Gateway, established in 2001 to broaden educational options for senior school students by offering them workplace-based learning, has continued to expand. Over 10,800 secondary school students participated in Gateway in 2009.

A number of government initiatives were in development in 2009, each with the potential to further expand the role and importance of workplace-based learning. In April 2009, the government announced an extension to the time frame for trainees to find work while still being eligible for government training subsidies, to counter some of the effects of the weak labour market. Trainees who change employers or lose their jobs can now continue their training for 12 weeks, double the previous six-week limit. This gives industry training organisations and apprenticeship coordinators greater opportunity to find trainees a new job.

The Tertiary Education Commission started a review of industry training in 2009, covering areas such as industry training organisations’ finances and the approval of industry training organisations and qualifications. Any operational changes recommended by the review are likely to be implemented progressively.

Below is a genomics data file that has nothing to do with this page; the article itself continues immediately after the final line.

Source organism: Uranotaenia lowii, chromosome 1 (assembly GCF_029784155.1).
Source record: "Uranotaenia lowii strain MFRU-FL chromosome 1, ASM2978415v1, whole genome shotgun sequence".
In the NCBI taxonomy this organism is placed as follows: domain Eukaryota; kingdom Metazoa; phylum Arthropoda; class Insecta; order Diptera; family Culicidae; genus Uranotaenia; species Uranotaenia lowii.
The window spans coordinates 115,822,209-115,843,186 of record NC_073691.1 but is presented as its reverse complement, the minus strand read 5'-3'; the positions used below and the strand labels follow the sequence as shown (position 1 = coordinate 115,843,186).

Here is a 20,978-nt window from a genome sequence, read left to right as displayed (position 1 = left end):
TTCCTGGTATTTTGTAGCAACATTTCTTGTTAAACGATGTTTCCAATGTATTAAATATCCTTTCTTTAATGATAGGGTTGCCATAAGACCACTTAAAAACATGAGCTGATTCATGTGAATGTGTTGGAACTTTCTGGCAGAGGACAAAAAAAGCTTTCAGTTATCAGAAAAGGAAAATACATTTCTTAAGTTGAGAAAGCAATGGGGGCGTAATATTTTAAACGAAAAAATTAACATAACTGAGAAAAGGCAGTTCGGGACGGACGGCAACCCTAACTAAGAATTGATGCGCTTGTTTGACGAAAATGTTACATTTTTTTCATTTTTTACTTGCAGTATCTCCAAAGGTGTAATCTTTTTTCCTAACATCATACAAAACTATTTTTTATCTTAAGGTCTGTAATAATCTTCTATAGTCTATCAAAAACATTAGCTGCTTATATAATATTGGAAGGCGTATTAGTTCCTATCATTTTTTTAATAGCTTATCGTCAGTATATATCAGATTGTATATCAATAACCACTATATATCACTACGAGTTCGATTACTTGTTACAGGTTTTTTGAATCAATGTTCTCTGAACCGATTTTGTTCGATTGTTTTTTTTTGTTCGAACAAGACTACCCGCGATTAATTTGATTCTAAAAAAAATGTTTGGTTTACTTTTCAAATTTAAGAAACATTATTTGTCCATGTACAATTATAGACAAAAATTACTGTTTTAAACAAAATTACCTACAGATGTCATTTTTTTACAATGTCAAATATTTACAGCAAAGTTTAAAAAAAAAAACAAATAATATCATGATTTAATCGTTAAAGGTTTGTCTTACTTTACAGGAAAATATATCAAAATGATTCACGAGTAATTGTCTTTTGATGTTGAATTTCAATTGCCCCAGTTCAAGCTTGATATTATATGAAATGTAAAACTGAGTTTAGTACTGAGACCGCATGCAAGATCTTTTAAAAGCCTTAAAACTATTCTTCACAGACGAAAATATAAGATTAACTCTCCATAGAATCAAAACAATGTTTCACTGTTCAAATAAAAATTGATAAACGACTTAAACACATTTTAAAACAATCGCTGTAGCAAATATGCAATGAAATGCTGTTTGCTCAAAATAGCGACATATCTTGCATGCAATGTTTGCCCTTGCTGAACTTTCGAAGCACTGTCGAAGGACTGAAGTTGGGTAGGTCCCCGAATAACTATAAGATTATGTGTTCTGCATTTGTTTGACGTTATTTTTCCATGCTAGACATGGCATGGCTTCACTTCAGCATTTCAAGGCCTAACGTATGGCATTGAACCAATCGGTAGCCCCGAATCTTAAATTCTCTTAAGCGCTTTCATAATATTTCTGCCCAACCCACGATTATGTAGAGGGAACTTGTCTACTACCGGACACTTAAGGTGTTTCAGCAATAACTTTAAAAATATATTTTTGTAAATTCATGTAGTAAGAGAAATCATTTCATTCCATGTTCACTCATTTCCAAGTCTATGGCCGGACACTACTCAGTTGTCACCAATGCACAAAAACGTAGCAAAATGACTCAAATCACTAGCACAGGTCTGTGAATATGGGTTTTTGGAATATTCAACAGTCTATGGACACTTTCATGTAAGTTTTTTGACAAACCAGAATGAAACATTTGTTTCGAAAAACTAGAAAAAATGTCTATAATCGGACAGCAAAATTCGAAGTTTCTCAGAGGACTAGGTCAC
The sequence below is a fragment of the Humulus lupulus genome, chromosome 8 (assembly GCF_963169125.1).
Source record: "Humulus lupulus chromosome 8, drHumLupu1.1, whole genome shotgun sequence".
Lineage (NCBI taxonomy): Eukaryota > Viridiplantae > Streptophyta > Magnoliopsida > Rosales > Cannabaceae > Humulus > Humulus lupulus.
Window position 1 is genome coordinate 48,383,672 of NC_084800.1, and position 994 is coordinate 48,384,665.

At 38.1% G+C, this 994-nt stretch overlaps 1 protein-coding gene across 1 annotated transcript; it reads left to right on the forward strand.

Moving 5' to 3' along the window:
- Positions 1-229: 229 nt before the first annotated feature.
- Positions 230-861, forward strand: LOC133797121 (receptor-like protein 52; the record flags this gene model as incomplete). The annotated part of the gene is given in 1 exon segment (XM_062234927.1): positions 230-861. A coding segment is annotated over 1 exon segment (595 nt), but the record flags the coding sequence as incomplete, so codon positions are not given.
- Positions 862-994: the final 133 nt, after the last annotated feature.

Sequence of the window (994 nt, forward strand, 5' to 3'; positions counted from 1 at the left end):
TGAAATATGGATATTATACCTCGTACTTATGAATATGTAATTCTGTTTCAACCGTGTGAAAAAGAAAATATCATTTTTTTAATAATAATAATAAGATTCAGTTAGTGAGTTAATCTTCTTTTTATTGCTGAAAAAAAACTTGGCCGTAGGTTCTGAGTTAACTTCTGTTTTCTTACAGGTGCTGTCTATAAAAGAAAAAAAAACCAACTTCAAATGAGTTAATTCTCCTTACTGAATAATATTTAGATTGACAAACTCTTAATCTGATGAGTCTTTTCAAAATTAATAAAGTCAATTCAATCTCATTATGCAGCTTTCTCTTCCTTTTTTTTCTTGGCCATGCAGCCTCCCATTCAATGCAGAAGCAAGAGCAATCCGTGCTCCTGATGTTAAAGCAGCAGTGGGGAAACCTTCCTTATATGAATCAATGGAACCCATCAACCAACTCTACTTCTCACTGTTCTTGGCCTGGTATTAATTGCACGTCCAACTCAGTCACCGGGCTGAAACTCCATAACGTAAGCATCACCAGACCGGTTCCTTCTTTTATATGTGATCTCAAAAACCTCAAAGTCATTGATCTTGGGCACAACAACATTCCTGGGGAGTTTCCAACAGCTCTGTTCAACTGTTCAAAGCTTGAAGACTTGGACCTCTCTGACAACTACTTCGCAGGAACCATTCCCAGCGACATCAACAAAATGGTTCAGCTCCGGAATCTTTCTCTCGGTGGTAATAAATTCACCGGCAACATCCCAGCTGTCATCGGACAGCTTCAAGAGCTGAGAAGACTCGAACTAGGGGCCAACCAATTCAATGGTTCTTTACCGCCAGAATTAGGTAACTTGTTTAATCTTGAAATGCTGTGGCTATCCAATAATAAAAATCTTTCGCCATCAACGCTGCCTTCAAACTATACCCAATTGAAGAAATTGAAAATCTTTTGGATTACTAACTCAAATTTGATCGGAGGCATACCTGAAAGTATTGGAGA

The first Youth Guarantee learners began their trades-related training during 2009. The Youth Guarantee programme aims to lift the education and skills attainment of teenagers and ensure they stay involved in the education system for longer. The programme’s goal is to see young people in education and skills training of some kind until the age of 18 years, in order to build a stronger base for ongoing learning, including through the many opportunities industry training provides.

The Ministry of Education published two analytical reports on industry training during 2009, providing further participation and completion information on both industry training and Modern Apprenticeships programmes.

Figure 1.4: Participation rates for industry training and provider-based students

Figure 1.4: Participation rates for industry training and provider-based students